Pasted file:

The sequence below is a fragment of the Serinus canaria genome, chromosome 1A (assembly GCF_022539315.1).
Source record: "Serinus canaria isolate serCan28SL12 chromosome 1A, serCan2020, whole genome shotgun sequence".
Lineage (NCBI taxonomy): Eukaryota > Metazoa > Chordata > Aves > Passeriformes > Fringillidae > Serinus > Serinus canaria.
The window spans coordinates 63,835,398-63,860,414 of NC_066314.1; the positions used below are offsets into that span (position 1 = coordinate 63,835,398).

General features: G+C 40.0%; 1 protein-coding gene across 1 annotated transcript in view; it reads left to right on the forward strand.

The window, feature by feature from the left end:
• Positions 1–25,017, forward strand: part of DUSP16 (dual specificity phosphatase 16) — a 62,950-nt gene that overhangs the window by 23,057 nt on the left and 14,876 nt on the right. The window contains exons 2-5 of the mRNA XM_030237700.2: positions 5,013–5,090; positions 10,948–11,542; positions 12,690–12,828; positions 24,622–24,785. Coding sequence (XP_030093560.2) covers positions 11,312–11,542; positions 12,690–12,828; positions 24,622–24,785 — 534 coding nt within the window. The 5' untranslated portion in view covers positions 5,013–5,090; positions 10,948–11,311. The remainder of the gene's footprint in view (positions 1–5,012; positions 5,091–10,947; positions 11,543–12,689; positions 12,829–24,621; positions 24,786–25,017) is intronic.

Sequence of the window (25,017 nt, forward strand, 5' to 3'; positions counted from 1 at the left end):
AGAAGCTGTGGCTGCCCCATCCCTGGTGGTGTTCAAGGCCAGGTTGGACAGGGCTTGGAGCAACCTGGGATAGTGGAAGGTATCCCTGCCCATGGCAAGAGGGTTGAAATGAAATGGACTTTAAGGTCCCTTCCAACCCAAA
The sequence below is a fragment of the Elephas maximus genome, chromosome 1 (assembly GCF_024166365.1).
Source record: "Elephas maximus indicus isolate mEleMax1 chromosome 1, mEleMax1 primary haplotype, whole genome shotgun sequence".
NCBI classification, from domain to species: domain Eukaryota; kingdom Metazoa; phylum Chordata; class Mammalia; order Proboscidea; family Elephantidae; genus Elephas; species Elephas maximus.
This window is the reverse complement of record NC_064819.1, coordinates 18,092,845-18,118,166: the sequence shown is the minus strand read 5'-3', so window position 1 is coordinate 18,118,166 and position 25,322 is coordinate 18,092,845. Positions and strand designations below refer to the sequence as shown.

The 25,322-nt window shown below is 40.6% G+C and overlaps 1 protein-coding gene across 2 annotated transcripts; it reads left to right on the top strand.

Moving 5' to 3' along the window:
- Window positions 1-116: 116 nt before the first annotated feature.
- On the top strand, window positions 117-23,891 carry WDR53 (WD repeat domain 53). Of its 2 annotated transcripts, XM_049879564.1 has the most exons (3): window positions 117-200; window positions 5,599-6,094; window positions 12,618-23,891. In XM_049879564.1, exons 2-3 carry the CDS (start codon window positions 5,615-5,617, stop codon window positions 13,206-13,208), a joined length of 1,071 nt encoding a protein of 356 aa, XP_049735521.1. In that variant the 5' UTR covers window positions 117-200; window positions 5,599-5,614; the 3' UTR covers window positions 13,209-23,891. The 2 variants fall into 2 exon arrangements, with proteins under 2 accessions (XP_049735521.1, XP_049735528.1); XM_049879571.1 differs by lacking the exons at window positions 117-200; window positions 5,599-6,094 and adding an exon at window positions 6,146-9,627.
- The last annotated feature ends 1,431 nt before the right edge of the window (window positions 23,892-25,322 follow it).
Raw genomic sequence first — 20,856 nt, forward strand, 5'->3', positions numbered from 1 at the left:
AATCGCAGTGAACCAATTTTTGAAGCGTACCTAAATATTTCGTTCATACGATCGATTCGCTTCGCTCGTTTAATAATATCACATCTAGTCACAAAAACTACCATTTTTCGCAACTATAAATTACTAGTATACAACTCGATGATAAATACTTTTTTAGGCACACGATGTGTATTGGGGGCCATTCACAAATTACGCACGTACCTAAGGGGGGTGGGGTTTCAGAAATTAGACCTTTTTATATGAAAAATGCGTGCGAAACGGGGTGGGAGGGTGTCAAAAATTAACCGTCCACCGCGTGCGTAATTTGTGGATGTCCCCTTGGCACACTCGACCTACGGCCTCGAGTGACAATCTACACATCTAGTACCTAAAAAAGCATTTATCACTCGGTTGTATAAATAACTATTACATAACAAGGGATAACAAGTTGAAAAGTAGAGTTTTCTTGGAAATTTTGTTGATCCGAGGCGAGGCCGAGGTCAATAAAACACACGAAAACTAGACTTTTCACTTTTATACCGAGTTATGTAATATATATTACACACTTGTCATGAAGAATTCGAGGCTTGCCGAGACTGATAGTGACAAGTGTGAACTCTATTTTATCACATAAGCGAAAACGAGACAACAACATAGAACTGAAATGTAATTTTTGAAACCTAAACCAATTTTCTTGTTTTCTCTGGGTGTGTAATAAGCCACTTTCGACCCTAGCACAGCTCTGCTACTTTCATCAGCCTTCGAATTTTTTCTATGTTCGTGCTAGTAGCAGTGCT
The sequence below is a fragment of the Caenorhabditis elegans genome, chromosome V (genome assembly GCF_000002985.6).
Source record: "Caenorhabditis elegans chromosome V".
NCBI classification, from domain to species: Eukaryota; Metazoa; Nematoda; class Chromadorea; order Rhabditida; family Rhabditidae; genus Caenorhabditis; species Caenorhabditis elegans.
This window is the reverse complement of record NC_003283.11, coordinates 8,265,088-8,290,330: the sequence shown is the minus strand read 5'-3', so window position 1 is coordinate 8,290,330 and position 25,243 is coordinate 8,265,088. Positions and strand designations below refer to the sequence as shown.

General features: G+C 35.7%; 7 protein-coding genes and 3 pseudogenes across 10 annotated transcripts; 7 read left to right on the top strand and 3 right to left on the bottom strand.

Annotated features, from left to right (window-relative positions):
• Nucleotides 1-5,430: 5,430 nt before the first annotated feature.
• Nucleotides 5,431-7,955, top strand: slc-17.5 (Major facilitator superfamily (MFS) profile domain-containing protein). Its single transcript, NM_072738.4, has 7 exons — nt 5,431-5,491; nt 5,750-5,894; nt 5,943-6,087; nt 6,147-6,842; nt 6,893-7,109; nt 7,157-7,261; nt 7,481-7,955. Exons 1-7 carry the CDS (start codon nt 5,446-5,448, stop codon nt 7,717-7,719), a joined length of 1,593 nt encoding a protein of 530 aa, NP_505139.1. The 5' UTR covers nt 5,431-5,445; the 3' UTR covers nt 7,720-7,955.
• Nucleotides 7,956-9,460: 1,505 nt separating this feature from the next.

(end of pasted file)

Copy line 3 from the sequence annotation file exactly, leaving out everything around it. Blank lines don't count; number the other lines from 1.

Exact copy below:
Lineage (NCBI taxonomy): Eukaryota > Metazoa > Chordata > Aves > Passeriformes > Fringillidae > Serinus > Serinus canaria.